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Title: The expression of four pyridoxal kinase (PDXK) human variants in Drosophila impacts on genome integrity
Authors: Mascolo, Elisa
Barile, Anna
Mecarelli, Lorenzo Stufera
Amoroso, Noemi
Merigliano, Chiara
Massimi, Arianna
Saggio, Isabella
Hansen, Torben
Tramonti, Angela
Di Salvo, Martino Luigi
Barbetti, Fabrizio
Contestabile, Roberto
Vernì, Fiammetta
Keywords: Science::Biological sciences
Issue Date: 2019
Source: Mascolo, E., Barile, A., Mecarelli, L. S., Amoroso, N., Merigliano, C., Massimi, A., . . . Vernì, F. (2019). The expression of four pyridoxal kinase (PDXK) human variants in Drosophila impacts on genome integrity. Scientific Reports, 9(1), 14188-. doi:10.1038/s41598-019-50673-4
Journal: Scientific reports
Abstract: In eukaryotes, pyridoxal kinase (PDXK) acts in vitamin B6 salvage pathway to produce pyridoxal 5'-phosphate (PLP), the active form of the vitamin, which is implicated in numerous crucial metabolic reactions. In Drosophila, mutations in the dPdxk gene cause chromosome aberrations (CABs) and increase glucose content in larval hemolymph. Both phenotypes are rescued by the expression of the wild type human PDXK counterpart. Here we expressed, in dPdxk1 mutant flies, four PDXK human variants: three (D87H, V128I and H246Q) listed in databases, and one (A243G) found in a genetic screening in patients with diabetes. Differently from human wild type PDXK, none of the variants was able to completely rescue CABs and glucose content elicited by dPdxk1 mutation. Biochemical analysis of D87H, V128I, H246Q and A243G proteins revealed reduced catalytic activity and/or reduced affinity for PLP precursors which justify this behavior. Although these variants are rare in population and carried in heterozygous condition, our findings suggest that in certain metabolic contexts and diseases in which PLP levels are reduced, the presence of these PDXK variants could threaten genome integrity and increase cancer risk.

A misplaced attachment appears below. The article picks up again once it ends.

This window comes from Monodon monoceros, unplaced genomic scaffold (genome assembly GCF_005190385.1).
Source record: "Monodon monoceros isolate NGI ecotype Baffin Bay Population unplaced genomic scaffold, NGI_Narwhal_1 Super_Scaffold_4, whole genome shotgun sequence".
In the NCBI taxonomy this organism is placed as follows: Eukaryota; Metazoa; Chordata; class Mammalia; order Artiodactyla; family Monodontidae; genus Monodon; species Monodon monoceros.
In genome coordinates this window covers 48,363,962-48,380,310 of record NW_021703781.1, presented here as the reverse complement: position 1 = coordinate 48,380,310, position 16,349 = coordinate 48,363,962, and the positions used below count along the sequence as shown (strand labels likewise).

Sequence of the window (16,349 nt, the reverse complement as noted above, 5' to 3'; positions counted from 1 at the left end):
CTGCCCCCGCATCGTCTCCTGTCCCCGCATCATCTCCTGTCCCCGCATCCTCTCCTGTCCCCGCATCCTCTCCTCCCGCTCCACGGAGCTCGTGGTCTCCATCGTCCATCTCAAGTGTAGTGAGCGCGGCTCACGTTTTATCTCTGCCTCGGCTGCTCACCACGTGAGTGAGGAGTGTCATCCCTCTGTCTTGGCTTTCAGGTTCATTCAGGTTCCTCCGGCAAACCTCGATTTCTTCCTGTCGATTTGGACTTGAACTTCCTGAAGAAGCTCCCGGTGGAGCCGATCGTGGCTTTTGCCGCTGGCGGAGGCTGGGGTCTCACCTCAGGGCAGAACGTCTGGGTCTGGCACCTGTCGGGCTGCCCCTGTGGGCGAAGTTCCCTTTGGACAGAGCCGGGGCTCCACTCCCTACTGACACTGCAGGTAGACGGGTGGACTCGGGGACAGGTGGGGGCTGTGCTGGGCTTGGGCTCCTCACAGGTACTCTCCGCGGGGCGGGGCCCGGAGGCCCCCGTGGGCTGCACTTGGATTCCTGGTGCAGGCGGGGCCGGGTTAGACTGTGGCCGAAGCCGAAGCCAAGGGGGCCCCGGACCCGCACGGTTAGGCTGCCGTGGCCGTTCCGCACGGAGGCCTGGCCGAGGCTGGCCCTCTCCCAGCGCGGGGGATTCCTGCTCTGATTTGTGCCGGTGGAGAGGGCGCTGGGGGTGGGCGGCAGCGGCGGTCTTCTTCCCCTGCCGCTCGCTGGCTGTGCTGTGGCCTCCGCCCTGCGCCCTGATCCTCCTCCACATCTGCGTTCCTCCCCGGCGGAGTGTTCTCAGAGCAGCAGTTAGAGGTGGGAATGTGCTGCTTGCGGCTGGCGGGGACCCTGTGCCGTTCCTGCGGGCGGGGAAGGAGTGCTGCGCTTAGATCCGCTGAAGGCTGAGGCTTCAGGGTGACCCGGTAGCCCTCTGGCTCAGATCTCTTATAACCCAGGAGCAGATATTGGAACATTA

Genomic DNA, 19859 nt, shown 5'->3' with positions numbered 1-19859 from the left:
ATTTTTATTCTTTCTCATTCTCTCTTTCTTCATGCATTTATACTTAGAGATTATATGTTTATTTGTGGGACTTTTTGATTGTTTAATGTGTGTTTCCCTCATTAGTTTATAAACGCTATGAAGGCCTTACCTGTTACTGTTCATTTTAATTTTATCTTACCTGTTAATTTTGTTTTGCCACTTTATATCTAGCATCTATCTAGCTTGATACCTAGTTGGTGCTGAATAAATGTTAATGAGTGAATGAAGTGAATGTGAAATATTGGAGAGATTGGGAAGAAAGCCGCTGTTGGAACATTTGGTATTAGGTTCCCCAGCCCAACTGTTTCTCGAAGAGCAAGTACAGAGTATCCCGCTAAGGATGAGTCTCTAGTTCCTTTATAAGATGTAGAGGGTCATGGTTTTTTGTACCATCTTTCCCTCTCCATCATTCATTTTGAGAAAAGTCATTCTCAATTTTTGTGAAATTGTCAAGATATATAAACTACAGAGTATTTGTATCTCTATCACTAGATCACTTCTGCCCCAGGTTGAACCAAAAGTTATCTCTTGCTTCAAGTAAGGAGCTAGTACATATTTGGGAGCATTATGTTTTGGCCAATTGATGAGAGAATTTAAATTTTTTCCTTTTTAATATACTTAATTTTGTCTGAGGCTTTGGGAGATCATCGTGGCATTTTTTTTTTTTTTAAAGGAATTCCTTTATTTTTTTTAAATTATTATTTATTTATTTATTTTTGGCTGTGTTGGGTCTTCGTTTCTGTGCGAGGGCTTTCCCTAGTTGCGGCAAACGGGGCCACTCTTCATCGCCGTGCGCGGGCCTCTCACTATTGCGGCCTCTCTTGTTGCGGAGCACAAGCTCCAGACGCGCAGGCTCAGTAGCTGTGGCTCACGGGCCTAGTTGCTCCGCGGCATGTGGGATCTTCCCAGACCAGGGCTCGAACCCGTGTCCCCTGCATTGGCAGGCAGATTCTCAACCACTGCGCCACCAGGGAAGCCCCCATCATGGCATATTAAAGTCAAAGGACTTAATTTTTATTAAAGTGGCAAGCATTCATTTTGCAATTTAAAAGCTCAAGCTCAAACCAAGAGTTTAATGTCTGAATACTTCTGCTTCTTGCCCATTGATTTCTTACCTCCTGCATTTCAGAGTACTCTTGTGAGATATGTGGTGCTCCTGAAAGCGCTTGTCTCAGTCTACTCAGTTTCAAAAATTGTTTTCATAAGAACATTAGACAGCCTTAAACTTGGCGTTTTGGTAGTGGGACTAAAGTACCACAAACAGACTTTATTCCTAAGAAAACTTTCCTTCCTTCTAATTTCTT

ISSN: 2045-2322
DOI: 10.1038/s41598-019-50673-4
Schools: School of Biological Sciences 
Rights: © 2019 The Author(s). This article is licensed under a Creative Commons Attribution 4.0 International License, which permits use, sharing, adaptation, distribution and reproduction in any medium or format, as long as you give appropriate credit to the original author(s) and the source, provide a link to the Creative Commons license, and indicate if changes were made. Te images or other third party material in this article are included in the article’s Creative Commons license, unless indicated otherwise in a credit line to the material. If material is not included in the article’s Creative Commons license and your intended use is not permitted by statutory regulation or exceeds the permitted use, you will need to obtain permission directly from the copyright holder. To view a copy of this license, visit
Fulltext Permission: open
Fulltext Availability: With Fulltext
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